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Ignatieff bids adieu to B.C. before rushing east in bid to stop NDP

Liberal Leader Michael Ignatieff hands over a piece of pie to Lily Murphy, 9, as her brother Brien, 11, looks on at the Savary Island Pie Company Monday, April 25, 2011 in Vancouver.

Paul Chiasson/The Canadian Press

Hello, Vancouver, and goodbye.

With six days until a federal election that could reshape the political landscape across Canada, Liberal Leader Michael Ignatieff jetted to British Columbia Monday for one last, quick stop to rally support for his embattled candidates before rushing east in an effort to turn back an NDP tide that threatens to submerge his party.

Five Liberal ridings in greater Vancouver and on Vancouver Island are at risk, as two new polls by Ekos and Environics show Jack Layton locking down, at least temporarily, second place behind Stephen Harper's Conservatives in the national vote.

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But those seats are nothing compared to the losses the Liberals could face in Ontario if those numbers hold up.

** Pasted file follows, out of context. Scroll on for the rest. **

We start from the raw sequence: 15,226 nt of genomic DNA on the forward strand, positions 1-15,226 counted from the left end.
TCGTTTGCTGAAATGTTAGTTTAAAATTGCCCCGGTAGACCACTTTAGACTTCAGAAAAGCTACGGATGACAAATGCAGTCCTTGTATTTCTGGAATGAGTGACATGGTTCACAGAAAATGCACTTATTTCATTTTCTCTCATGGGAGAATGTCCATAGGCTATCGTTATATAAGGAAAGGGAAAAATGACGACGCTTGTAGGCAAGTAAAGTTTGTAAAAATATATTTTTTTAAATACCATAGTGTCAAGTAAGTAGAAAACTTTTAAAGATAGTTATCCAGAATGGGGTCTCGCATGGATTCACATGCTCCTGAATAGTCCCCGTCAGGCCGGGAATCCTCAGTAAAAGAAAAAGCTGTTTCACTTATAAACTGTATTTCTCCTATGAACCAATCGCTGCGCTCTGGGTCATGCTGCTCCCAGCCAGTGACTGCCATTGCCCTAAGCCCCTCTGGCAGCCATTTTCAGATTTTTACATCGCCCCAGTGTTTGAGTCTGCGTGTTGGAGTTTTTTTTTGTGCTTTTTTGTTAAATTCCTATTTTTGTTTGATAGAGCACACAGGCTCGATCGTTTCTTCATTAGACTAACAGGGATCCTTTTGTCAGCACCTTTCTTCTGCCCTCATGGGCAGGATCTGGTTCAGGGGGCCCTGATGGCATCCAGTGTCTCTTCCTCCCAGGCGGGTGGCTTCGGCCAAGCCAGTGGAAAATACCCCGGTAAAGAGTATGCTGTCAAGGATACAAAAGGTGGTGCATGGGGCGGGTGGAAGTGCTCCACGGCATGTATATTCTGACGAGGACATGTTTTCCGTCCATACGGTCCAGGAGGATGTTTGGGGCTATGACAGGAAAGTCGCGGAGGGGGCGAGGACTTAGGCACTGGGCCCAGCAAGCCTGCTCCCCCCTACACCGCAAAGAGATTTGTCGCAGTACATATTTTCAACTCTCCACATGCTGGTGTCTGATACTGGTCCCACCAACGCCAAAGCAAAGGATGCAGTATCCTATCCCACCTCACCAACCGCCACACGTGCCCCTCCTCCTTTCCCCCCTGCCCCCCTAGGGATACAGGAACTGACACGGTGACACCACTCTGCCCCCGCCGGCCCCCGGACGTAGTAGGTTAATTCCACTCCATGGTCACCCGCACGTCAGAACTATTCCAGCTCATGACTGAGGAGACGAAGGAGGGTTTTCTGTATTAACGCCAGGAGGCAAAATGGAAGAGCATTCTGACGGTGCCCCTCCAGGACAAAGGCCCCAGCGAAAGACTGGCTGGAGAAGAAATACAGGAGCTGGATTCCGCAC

So after a trip to the Savary Island Pie Company in West Vancouver and a town hall in the NDP-held riding of Vancouver Kingsway - both, by the way, in ridings currently not held by the Liberals - followed by an anticipated event and media availability Tuesday morning, Mr. Ignatieff is leaving British Columbia, not to return in this election.

With six days left, and the electorate volatile, much could still change. But if current trends hold and the NDP does in fact come second in the national poll, the Bloc Québécois could suffer serious losses in Quebec, while the Conservatives could find themselves challenged by the NDP in the West.

But the Liberals stand to be the biggest losers by far. They could conceivably be shut out of British Columbia and reduced to a rump in the city of Toronto and the English-speaking parts of Montreal.

Mr. Ignatieff will do everything in his power to avoid having this happen on his watch. But time is running out, and there is only so much he can do as leader. He must go where the most votes are, and those votes are in Ontario.

From this point on, it will up to local candidates and organizers to protect the Liberal presence in B.C.

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About the Author
Writer-at-large

John Ibbitson started at The Globe in 1999 and has been Queen's Park columnist and Ottawa political affairs correspondent.Most recently, he was a correspondent and columnist in Washington, where he wrote Open and Shut: Why America has Barack Obama and Canada has Stephen Harper. He returned to Ottawa as bureau chief in 2009. More

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